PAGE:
Methods for Administering Chemotherapy

Chemotherapy can be administered eternally (through the gastrointestinal tract) or parenterally – through some other means. When most people picture chemotherapy they picture intravenous delivery and, indeed, most cytotoxic therapy is given intravenously. But there are other methods.

Enteral methods

Most non-chemo drugs are taken orally – by pill or solution. Some chemotherapy agents are available in liquid, tablet or capsule form – the newer “targeted” therapy among them as well as hormone therapy given as an adjuvant.  While patients usually prefer oral ingestion to intravenous administration, most traditional chemo agents cannot be swallowed because they would be denatured in the stomach and rendered inactive.

An advantage of oral administration is that it involves no needles (and most people find needles unpleasant). Another benefit is that patients can take the medicine at home. A disadvantage is that the medicine may irritate the digestive system. Other potential disadvantages are side effects including nausea, vomiting, diarrhea, mouth sore, hair loss and low white blood cell counts, although these side effects happen with other methods of delivery methods, too.  Schedule can be once, twice, or three times a day. If you miss a dose, call the medical team.  DO NOT double up dose next day.  Doctors and nurses are more likely to let patients self-administer cancer drugs if they are in pill form, and some cancer patients take medicine at home.   However, medical professionals worry about non-compliance and patient mistakes when medicines are taken unsupervised at home, and about drug-food interactions.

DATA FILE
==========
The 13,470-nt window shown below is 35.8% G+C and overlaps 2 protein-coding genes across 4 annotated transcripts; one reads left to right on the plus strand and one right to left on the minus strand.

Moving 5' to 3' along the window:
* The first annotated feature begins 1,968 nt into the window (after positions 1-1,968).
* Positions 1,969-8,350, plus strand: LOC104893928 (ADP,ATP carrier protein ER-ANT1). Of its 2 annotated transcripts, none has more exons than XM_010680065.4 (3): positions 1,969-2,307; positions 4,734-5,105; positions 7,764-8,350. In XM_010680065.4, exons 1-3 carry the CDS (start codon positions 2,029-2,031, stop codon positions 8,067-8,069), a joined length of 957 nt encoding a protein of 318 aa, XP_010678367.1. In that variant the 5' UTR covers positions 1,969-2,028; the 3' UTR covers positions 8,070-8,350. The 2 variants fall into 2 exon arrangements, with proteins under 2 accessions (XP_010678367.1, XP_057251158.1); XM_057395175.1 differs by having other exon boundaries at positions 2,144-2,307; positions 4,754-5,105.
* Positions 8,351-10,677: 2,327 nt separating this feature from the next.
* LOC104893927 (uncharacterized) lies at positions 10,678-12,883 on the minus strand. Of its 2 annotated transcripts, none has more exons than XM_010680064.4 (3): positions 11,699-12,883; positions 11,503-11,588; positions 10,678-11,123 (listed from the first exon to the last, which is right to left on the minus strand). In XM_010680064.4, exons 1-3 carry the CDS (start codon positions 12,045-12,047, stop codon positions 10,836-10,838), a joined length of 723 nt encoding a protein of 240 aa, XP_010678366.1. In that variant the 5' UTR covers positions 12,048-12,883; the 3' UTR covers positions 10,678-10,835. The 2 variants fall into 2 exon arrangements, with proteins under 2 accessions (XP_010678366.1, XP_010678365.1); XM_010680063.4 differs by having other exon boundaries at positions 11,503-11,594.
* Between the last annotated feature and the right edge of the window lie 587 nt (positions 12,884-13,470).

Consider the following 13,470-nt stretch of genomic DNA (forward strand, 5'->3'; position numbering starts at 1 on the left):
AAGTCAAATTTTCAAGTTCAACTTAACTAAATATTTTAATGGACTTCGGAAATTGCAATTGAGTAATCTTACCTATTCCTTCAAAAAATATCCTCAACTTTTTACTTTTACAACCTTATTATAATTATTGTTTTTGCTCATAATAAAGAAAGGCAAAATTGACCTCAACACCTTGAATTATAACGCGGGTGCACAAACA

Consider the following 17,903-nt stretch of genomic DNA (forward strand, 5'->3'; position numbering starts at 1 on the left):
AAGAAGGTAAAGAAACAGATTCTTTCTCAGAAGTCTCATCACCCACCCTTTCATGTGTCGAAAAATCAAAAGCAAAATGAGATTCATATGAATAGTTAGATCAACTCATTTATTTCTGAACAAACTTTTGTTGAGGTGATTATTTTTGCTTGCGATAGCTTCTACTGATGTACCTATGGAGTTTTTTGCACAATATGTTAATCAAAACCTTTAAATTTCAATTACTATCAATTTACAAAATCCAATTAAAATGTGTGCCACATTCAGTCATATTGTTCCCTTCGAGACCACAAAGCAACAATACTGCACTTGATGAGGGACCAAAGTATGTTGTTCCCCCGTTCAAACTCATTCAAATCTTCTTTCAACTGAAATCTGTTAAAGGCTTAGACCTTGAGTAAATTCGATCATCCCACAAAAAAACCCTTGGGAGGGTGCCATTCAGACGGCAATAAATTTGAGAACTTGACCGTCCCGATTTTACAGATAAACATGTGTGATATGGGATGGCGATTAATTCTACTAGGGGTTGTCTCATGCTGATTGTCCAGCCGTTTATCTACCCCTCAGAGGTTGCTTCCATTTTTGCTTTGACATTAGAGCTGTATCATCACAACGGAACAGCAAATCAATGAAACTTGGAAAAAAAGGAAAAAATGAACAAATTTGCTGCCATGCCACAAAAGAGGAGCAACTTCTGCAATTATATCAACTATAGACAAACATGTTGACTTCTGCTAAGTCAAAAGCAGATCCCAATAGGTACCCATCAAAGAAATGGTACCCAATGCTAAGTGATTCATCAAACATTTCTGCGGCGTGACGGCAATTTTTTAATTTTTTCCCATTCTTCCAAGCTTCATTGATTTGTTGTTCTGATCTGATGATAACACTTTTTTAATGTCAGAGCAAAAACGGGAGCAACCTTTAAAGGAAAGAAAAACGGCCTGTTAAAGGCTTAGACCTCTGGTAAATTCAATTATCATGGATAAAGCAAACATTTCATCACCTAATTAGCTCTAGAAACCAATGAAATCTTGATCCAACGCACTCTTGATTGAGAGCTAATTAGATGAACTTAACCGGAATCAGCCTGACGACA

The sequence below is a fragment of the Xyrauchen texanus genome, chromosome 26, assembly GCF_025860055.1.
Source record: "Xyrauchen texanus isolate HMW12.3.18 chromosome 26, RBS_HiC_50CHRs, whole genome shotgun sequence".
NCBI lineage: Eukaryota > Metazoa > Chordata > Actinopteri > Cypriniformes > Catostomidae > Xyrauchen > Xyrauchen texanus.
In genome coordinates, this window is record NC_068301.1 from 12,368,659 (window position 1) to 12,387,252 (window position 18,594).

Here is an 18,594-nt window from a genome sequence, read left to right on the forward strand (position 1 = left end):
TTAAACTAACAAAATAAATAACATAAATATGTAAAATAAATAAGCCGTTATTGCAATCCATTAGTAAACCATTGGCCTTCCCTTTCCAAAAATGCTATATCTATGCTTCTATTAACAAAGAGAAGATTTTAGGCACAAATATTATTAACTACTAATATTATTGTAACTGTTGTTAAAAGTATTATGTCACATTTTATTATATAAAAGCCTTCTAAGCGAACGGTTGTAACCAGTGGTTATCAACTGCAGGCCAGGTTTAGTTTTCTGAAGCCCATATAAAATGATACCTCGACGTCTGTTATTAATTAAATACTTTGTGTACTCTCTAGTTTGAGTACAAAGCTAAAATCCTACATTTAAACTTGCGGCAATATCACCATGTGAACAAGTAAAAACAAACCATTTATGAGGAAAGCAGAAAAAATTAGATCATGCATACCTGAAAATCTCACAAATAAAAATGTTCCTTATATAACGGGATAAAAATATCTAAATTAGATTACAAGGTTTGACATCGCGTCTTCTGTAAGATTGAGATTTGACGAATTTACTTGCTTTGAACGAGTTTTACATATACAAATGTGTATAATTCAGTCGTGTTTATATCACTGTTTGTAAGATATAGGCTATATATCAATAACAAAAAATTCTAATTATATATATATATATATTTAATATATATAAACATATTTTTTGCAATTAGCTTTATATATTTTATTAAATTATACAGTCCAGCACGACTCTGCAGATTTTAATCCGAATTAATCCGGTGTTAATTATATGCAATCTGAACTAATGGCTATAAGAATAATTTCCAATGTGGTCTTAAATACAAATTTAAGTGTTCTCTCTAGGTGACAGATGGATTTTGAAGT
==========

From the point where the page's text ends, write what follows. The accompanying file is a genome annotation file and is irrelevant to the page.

nasogastric tubeAside from oral, enteral methods include gastric (direct injection to the stomach) and rectal.  Gastric administration can be through a nasogastric tube through the nose and down the esophagus to the stomach.  The similar orogastric tube goes through the mouth.  Another method of gastric administration is the percutaneous endoscopic gastrostomy tube.  Rectal administration involves getting the drug into a solid form – or absorbed into or onto a solid item – and inserting the solid as a suppository.

Parenteral Methods

Paracentral administration – paracentral means any method that is not eternal but usually does not include regional application methods -is usually administration of the drug to a vein (intravenous) or an artery (intra-arterial).

Peripheral Intravenous Chemotherapy